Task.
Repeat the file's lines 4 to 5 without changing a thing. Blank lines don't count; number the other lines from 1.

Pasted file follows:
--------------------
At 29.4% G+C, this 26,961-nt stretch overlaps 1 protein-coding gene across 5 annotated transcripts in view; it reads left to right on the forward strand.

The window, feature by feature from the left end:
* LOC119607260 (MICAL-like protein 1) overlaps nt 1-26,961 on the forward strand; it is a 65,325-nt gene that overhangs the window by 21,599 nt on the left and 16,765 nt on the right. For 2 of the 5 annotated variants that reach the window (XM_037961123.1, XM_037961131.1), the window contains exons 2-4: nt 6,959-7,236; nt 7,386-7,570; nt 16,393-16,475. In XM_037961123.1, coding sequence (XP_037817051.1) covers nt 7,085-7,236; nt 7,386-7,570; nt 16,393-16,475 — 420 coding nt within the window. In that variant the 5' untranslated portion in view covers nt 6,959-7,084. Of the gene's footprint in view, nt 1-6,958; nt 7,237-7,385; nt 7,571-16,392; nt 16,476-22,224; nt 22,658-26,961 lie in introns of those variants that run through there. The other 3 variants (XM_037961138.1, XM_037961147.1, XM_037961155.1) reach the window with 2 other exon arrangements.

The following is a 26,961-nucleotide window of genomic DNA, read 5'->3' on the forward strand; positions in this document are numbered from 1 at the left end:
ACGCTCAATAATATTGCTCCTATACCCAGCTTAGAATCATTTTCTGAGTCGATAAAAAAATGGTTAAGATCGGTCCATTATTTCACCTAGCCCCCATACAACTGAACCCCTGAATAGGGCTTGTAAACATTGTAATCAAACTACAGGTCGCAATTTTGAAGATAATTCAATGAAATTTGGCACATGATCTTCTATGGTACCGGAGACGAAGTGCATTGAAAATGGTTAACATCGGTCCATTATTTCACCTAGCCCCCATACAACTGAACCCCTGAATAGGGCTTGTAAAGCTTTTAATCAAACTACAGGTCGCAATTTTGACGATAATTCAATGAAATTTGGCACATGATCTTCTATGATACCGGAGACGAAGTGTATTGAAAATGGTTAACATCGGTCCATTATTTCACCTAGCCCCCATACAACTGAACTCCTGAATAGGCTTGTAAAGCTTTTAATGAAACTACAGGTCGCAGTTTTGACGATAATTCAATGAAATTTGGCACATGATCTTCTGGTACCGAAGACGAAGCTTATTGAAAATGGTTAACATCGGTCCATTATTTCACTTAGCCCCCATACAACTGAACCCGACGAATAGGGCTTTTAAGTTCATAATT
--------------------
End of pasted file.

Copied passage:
The following is a 26,961-nucleotide window of genomic DNA, read 5'->3' on the forward strand; positions in this document are numbered from 1 at the left end:
ACGCTCAATAATATTGCTCCTATACCCAGCTTAGAATCATTTTCTGAGTCGATAAAAAAATGGTTAAGATCGGTCCATTATTTCACCTAGCCCCCATACAACTGAACCCCTGAATAGGGCTTGTAAACATTGTAATCAAACTACAGGTCGCAATTTTGAAGATAATTCAATGAAATTTGGCACATGATCTTCTATGGTACCGGAGACGAAGTGCATTGAAAATGGTTAACATCGGTCCATTATTTCACCTAGCCCCCATACAACTGAACCCCTGAATAGGGCTTGTAAAGCTTTTAATCAAACTACAGGTCGCAATTTTGACGATAATTCAATGAAATTTGGCACATGATCTTCTATGATACCGGAGACGAAGTGTATTGAAAATGGTTAACATCGGTCCATTATTTCACCTAGCCCCCATACAACTGAACTCCTGAATAGGCTTGTAAAGCTTTTAATGAAACTACAGGTCGCAGTTTTGACGATAATTCAATGAAATTTGGCACATGATCTTCTGGTACCGAAGACGAAGCTTATTGAAAATGGTTAACATCGGTCCATTATTTCACTTAGCCCCCATACAACTGAACCCGACGAATAGGGCTTTTAAGTTCATAATT